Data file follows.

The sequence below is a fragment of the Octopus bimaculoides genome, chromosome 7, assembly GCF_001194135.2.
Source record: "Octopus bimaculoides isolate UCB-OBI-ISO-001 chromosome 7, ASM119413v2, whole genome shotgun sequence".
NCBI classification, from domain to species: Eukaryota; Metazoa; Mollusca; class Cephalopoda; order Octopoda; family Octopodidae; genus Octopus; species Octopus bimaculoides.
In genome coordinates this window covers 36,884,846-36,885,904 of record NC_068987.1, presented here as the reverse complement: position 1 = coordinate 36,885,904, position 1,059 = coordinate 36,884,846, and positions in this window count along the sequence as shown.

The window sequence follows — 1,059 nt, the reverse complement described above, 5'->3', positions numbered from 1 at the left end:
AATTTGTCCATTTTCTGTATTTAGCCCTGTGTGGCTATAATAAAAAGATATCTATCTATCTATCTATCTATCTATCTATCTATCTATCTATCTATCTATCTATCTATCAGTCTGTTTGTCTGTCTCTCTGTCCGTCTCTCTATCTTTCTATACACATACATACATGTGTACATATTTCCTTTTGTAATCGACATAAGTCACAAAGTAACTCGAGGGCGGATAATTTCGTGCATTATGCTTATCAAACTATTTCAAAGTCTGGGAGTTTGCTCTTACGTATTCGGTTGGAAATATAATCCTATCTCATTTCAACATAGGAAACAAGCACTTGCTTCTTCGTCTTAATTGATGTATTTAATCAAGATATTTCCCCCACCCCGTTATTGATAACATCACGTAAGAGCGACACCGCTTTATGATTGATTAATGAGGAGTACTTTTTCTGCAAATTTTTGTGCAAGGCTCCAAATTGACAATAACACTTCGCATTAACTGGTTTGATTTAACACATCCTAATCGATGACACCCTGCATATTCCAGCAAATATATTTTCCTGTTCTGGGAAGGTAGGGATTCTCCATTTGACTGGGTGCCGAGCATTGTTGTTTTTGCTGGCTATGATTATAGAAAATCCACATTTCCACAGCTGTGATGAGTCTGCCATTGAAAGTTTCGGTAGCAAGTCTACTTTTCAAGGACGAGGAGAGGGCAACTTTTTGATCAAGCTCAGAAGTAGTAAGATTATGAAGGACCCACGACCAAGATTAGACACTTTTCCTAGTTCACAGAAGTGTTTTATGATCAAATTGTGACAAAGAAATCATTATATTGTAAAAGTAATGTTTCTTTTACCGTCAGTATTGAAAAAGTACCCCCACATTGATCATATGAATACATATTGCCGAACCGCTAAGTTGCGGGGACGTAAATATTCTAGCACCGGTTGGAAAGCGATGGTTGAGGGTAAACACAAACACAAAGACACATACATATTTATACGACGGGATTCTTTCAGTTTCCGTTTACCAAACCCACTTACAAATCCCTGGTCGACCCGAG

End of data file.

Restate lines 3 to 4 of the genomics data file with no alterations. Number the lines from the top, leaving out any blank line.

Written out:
NCBI classification, from domain to species: Eukaryota; Metazoa; Mollusca; class Cephalopoda; order Octopoda; family Octopodidae; genus Octopus; species Octopus bimaculoides.
In genome coordinates this window covers 36,884,846-36,885,904 of record NC_068987.1, presented here as the reverse complement: position 1 = coordinate 36,885,904, position 1,059 = coordinate 36,884,846, and positions in this window count along the sequence as shown.